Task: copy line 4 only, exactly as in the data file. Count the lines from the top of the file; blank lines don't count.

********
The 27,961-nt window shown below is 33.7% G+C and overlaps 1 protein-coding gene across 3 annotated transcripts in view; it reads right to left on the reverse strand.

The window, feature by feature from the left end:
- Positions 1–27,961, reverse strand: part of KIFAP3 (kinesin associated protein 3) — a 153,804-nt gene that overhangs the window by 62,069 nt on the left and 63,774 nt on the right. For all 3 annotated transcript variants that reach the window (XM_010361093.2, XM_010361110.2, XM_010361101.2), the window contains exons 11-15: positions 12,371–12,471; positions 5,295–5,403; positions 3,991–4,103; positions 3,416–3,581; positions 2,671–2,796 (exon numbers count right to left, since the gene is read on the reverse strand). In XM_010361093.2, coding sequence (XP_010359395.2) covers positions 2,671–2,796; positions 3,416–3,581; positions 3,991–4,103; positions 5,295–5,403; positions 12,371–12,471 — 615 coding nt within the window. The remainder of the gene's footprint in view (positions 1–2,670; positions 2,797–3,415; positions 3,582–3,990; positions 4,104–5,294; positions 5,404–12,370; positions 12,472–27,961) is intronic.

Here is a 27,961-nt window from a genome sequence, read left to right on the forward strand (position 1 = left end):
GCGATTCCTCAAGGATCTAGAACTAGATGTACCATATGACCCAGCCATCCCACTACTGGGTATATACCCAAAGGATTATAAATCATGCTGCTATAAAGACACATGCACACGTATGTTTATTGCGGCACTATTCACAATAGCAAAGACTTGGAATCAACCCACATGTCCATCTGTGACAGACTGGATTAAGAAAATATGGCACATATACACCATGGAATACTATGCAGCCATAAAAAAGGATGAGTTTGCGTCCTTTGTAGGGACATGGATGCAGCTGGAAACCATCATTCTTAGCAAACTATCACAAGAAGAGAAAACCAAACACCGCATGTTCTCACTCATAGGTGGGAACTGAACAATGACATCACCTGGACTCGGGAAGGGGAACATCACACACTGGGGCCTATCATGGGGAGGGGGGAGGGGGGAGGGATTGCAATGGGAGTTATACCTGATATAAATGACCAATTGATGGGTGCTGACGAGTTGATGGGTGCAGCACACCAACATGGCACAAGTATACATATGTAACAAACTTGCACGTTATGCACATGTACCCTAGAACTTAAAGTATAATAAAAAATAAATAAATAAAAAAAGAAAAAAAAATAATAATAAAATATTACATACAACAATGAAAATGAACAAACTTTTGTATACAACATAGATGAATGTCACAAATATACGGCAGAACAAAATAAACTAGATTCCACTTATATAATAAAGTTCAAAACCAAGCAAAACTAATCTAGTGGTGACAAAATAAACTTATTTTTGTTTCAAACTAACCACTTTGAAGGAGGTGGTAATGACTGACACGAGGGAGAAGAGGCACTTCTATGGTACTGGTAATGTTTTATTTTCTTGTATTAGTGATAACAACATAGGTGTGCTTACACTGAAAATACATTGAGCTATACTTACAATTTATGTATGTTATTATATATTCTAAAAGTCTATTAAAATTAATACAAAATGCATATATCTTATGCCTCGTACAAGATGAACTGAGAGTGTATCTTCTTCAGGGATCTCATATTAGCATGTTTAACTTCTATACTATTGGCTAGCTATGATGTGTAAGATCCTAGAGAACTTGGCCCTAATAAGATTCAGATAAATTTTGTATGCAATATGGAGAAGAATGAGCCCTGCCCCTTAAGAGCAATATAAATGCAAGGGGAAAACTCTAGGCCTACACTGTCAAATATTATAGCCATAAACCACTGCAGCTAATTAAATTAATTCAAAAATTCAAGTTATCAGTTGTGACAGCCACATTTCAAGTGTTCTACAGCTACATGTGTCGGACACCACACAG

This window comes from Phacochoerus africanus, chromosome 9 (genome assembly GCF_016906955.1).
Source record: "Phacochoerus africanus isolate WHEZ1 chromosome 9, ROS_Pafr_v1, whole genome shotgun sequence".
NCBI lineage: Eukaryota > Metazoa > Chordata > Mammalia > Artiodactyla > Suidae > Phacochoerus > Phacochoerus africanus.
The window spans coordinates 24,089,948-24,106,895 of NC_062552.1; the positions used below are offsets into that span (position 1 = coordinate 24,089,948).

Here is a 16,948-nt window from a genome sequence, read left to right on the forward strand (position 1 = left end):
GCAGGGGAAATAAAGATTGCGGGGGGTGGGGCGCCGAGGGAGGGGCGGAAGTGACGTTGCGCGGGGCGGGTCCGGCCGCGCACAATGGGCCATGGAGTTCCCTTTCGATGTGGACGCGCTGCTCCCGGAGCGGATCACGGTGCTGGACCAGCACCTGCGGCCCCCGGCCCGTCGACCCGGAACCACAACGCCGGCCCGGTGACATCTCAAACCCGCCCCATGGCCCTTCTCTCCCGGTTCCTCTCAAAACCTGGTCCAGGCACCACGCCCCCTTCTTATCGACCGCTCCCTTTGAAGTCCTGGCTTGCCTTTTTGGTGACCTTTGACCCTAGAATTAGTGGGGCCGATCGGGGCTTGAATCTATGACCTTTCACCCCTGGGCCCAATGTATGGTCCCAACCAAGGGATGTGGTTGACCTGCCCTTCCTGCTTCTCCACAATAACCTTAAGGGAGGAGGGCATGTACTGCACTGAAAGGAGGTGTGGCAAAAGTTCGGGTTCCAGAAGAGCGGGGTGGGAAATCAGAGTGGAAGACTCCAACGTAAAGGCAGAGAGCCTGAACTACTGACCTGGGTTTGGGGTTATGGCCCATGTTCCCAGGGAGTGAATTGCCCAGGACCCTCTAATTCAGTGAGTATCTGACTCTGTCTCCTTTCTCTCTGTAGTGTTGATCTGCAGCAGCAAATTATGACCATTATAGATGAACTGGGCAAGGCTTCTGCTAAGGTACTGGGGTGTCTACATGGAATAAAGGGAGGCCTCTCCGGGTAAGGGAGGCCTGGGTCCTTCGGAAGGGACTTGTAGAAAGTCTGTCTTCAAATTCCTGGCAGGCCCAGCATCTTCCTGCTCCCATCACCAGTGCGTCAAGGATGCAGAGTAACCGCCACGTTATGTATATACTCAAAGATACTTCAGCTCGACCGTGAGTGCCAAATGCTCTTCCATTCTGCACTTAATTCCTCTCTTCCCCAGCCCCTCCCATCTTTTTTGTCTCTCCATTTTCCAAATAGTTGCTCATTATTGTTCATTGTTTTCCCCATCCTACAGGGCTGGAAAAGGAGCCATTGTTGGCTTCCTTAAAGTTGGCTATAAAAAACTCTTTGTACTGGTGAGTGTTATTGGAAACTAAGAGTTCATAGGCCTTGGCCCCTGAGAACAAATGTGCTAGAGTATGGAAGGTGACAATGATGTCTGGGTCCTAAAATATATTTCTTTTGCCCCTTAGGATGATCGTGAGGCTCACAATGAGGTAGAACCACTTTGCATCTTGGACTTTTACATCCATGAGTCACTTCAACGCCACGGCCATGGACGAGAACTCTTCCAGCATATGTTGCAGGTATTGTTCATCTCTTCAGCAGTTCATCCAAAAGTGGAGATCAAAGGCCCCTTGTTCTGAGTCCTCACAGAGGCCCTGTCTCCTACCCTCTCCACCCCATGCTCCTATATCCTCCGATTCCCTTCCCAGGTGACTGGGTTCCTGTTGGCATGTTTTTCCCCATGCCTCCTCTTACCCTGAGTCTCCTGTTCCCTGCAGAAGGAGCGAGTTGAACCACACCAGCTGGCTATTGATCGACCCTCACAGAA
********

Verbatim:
Here is a 27,961-nt window from a genome sequence, read left to right on the forward strand (position 1 = left end):